Reviewed by Em Angevaare
I tend to distrust titles that boldly identify a turning point, an ultimate cause (there’s been a spate of them claiming ‘the making of Europe’ lately), but fortunately in many cases the text is more sensible than the title in such books.
Marche evidently knows his Shakespeare inside out, but it seems to be all he knows. Every trend that may be identified both in the plays and in today’s world is directly understood as originating with the playwright – to the point of absurdity. A few hours with the Oxford English Dictionary or even Wikipedia should suffice to demolish most of the author’s claims (I haven’t bothered). Inevitably, there is the chapter about how many words Shakespeare added to the English language. Marche mentions the usual 1700, and goes on to give some examples, telling us Shakespeare constructed the word ‘consanguineous’, from Latin ‘with’ and ‘blood’. The etymology is fine, but it was not Shakespeare who came up with it. Since Latin consanguineus already meant ‘blood relative’, the most we can claim here for Shakespeare is that he was being lazy, not bothering to think up an English adjective. I doubt the world would have been a vastly other place had he not done that. And while 1700 first-time-uses may be a lot, it’s not outrageous, for the time. Thomas Nashe, in a much smaller corpus, clocked up 800. Shakespeare has certainly enriched the English language, but that enriching lies, I would suggest, not in such pedestrian items as ‘fashionable’ and ‘watchdog’, but in his inventive expressions. Where would I be right now without ‘more in sorrow than in anger’?
It is a purely Anglophone world that Marche sees changed, and Shakespeare is understood to have done this earth-shaking all on his own. Marche firmly refutes the theories that the plays were written by Bacon or Oxford – about the only unobjectionable chapter in the book – but he completely ignores the inventive literary climate of the time and the collaborative behaviour of Shakespeare and his contemporaries. Who knows whether an expression we use daily wasn’t the result of a flash of brilliance from Beaumont and Fletcher? Who knows what felicitous phrases we’d be quoting now if Marlowe hadn’t got himself killed?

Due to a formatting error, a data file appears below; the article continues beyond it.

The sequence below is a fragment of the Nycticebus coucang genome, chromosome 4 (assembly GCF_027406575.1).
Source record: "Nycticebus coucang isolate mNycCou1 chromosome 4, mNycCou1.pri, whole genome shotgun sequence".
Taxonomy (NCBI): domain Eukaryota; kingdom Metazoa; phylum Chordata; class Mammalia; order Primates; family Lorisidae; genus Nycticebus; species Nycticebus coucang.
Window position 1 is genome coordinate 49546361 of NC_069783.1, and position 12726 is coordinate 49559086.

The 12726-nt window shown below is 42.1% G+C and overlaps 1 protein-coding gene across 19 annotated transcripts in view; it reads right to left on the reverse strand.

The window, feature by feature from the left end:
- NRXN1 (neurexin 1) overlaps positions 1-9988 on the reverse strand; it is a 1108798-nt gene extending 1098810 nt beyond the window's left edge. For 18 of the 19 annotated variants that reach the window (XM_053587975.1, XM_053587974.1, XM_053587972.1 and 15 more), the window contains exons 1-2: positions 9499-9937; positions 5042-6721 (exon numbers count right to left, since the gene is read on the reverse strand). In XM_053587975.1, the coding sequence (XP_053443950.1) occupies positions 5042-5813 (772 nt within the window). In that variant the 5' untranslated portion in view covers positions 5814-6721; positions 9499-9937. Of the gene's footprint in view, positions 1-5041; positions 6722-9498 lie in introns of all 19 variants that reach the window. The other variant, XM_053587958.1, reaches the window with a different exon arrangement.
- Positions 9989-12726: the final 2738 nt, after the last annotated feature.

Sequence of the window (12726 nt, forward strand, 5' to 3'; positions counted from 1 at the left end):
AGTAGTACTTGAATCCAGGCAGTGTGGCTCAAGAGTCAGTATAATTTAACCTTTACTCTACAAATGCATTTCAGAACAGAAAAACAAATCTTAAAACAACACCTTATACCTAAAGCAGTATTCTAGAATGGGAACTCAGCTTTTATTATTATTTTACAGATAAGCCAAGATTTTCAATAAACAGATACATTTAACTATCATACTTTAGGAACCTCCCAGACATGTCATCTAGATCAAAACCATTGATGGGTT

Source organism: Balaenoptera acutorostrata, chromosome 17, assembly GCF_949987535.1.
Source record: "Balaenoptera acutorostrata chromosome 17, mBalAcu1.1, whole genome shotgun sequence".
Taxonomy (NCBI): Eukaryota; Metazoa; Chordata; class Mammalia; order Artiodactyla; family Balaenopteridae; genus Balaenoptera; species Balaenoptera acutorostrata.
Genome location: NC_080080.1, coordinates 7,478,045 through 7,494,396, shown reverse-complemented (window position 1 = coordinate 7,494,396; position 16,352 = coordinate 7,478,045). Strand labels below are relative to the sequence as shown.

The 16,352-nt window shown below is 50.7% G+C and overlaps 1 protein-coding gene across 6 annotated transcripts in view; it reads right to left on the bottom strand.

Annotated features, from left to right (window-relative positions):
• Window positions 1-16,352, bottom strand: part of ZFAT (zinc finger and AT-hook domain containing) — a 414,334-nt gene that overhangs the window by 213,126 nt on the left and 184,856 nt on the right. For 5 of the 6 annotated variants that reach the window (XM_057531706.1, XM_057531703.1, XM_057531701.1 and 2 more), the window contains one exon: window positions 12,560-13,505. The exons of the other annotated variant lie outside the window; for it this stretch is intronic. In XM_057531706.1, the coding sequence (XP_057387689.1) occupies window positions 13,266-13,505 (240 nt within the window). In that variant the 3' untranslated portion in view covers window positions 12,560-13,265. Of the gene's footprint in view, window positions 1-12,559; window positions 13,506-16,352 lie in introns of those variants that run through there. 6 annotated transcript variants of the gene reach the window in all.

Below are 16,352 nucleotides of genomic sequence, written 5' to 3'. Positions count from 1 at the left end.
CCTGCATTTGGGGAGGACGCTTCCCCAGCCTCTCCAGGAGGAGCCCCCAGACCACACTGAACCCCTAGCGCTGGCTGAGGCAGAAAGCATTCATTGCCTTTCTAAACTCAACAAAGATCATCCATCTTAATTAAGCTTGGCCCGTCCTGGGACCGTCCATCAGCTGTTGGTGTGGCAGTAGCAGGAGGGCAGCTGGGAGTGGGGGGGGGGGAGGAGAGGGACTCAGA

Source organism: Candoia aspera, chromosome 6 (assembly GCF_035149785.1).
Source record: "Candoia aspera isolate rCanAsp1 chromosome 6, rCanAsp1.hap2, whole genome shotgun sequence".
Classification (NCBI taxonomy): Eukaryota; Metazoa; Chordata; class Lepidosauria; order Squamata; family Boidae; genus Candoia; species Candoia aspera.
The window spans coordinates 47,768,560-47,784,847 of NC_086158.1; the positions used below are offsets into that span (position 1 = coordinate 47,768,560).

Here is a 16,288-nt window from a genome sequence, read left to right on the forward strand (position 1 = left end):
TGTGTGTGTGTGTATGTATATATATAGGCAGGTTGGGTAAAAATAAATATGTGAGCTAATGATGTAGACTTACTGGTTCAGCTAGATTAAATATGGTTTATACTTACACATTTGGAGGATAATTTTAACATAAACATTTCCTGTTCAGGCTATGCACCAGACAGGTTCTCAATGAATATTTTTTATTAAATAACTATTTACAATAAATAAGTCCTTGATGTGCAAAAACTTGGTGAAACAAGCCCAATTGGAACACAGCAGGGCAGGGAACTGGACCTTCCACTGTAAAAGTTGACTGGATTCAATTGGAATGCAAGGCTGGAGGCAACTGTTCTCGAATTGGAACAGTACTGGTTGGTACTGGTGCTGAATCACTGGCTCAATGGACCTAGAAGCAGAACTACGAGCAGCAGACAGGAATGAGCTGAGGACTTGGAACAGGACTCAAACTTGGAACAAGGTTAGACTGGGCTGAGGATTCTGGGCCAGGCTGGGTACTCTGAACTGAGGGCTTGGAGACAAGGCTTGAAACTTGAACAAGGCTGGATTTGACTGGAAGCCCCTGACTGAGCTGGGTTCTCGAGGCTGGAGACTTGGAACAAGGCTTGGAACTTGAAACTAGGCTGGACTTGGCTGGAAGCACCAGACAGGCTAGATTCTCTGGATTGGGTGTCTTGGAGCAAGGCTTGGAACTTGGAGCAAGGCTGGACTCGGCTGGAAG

At times Marche’s narrow view is almost comic. Take this, coming soon after he has got the hot potato of Shakespeare’s racism out of the way: ‘…the smaller sexual revolution we are undergoing now, with the normalization of homosexuality and every other kind of freakiness…’ Really, ‘homosexuality and other freakiness’? If I didn’t know by now that you aren’t very good with words, Mr Marche, you’d have me up in arms. In fact, the chapters on Shakespeare’s influence on our sexual behaviour and concept of teenagers are hard to take seriously. Foucault’s view of historical homosexuality and Ariès’ view of historical childhood are dutifully trotted out, with no awareness of how these theories have been challenged since they were formulated. By this time I was wondering if How Shakespeare Changed Everything isn’t just one big send-up. How else could a writer with so much appreciation of Shakespeare’s language have written such a senseless book? The most that can be said for it is that it made me want to go back to someone who could really write – Shakespeare.
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